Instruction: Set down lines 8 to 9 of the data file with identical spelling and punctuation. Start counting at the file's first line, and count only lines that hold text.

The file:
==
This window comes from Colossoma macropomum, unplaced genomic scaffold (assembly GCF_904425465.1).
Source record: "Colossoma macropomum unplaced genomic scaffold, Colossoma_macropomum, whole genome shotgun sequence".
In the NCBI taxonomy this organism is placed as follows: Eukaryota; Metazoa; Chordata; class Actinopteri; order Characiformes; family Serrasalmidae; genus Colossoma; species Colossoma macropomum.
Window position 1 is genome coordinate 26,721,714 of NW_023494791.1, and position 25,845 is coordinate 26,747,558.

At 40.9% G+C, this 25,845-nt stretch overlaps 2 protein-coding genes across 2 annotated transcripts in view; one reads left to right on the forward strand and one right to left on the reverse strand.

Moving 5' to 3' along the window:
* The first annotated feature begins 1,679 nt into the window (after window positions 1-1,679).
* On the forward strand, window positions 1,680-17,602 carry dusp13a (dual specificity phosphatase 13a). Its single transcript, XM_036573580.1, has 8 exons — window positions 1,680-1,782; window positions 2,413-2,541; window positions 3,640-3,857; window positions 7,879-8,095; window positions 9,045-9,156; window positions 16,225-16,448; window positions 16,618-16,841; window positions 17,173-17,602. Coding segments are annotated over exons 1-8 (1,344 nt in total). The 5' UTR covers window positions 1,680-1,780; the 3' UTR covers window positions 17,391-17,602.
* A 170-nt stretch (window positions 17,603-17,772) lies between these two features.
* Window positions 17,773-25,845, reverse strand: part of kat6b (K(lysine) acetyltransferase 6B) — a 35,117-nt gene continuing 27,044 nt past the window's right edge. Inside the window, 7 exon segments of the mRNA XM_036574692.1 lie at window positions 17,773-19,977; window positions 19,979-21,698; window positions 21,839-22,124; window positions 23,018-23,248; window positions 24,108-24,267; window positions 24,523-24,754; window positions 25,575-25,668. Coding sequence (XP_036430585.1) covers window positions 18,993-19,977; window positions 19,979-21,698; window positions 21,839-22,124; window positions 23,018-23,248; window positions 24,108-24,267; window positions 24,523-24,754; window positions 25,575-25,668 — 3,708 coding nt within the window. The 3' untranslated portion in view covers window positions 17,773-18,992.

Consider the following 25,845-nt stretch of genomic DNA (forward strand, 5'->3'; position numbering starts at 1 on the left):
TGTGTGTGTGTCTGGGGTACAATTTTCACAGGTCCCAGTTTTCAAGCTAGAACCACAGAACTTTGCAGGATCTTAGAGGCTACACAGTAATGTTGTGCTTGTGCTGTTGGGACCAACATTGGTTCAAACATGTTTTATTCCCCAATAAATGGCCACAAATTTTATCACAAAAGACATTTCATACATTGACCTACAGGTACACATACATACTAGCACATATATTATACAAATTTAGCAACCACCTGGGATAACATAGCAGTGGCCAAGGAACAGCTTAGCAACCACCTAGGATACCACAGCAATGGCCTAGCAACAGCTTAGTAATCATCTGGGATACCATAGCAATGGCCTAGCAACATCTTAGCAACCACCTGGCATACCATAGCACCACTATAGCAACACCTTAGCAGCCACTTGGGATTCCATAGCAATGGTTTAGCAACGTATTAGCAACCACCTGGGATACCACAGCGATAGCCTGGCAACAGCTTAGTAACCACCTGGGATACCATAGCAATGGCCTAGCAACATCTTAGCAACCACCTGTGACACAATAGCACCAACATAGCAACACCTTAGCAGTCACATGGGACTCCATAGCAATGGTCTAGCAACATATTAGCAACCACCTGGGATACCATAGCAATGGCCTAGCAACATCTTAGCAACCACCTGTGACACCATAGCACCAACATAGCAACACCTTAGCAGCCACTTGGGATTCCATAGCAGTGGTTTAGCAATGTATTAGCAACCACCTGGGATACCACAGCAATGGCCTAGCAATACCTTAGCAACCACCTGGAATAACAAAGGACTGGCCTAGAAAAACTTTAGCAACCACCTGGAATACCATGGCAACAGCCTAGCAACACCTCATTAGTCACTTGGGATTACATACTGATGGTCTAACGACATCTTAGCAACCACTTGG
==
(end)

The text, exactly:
* On the forward strand, window positions 1,680-17,602 carry dusp13a (dual specificity phosphatase 13a). Its single transcript, XM_036573580.1, has 8 exons — window positions 1,680-1,782; window positions 2,413-2,541; window positions 3,640-3,857; window positions 7,879-8,095; window positions 9,045-9,156; window positions 16,225-16,448; window positions 16,618-16,841; window positions 17,173-17,602. Coding segments are annotated over exons 1-8 (1,344 nt in total). The 5' UTR covers window positions 1,680-1,780; the 3' UTR covers window positions 17,391-17,602.
* A 170-nt stretch (window positions 17,603-17,772) lies between these two features.